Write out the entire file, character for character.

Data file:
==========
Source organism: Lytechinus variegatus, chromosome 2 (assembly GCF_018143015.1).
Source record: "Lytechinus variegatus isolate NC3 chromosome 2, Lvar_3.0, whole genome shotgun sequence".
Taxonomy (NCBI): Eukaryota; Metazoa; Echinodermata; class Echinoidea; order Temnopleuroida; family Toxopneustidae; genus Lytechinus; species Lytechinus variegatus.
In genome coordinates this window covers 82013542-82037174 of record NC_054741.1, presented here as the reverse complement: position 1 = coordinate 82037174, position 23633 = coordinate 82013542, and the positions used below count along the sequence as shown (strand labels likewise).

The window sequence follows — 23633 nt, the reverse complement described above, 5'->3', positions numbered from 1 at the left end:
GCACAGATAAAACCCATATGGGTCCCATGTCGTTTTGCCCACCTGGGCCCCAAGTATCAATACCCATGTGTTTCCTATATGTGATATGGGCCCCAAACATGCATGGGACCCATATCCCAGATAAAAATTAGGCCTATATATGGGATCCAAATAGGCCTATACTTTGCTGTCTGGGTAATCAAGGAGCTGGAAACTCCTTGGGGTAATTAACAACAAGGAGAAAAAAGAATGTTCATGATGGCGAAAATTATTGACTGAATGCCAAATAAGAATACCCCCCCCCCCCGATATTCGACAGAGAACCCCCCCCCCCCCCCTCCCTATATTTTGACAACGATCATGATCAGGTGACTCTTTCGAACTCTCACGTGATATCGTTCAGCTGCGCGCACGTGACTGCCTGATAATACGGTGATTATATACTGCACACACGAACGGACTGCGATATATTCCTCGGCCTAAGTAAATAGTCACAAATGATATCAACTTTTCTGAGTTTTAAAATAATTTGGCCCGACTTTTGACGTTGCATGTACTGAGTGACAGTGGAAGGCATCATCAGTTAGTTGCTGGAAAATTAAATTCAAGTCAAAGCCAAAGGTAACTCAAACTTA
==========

Source organism: Lytechinus variegatus, chromosome 2 (assembly GCF_018143015.1).
Source record: "Lytechinus variegatus isolate NC3 chromosome 2, Lvar_3.0, whole genome shotgun sequence".
Taxonomy (NCBI): Eukaryota; Metazoa; Echinodermata; class Echinoidea; order Temnopleuroida; family Toxopneustidae; genus Lytechinus; species Lytechinus variegatus.
In genome coordinates this window covers 82013542-82037174 of record NC_054741.1, presented here as the reverse complement: position 1 = coordinate 82037174, position 23633 = coordinate 82013542, and the positions used below count along the sequence as shown (strand labels likewise).

The window sequence follows — 23633 nt, the reverse complement described above, 5'->3', positions numbered from 1 at the left end:
GCACAGATAAAACCCATATGGGTCCCATGTCGTTTTGCCCACCTGGGCCCCAAGTATCAATACCCATGTGTTTCCTATATGTGATATGGGCCCCAAACATGCATGGGACCCATATCCCAGATAAAAATTAGGCCTATATATGGGATCCAAATAGGCCTATACTTTGCTGTCTGGGTAATCAAGGAGCTGGAAACTCCTTGGGGTAATTAACAACAAGGAGAAAAAAGAATGTTCATGATGGCGAAAATTATTGACTGAATGCCAAATAAGAATACCCCCCCCCCCCGATATTCGACAGAGAACCCCCCCCCCCCCCCTCCCTATATTTTGACAACGATCATGATCAGGTGACTCTTTCGAACTCTCACGTGATATCGTTCAGCTGCGCGCACGTGACTGCCTGATAATACGGTGATTATATACTGCACACACGAACGGACTGCGATATATTCCTCGGCCTAAGTAAATAGTCACAAATGATATCAACTTTTCTGAGTTTTAAAATAATTTGGCCCGACTTTTGACGTTGCATGTACTGAGTGACAGTGGAAGGCATCATCAGTTAGTTGCTGGAAAATTAAATTCAAGTCAAAGCCAAAGGTAACTCAAACTTA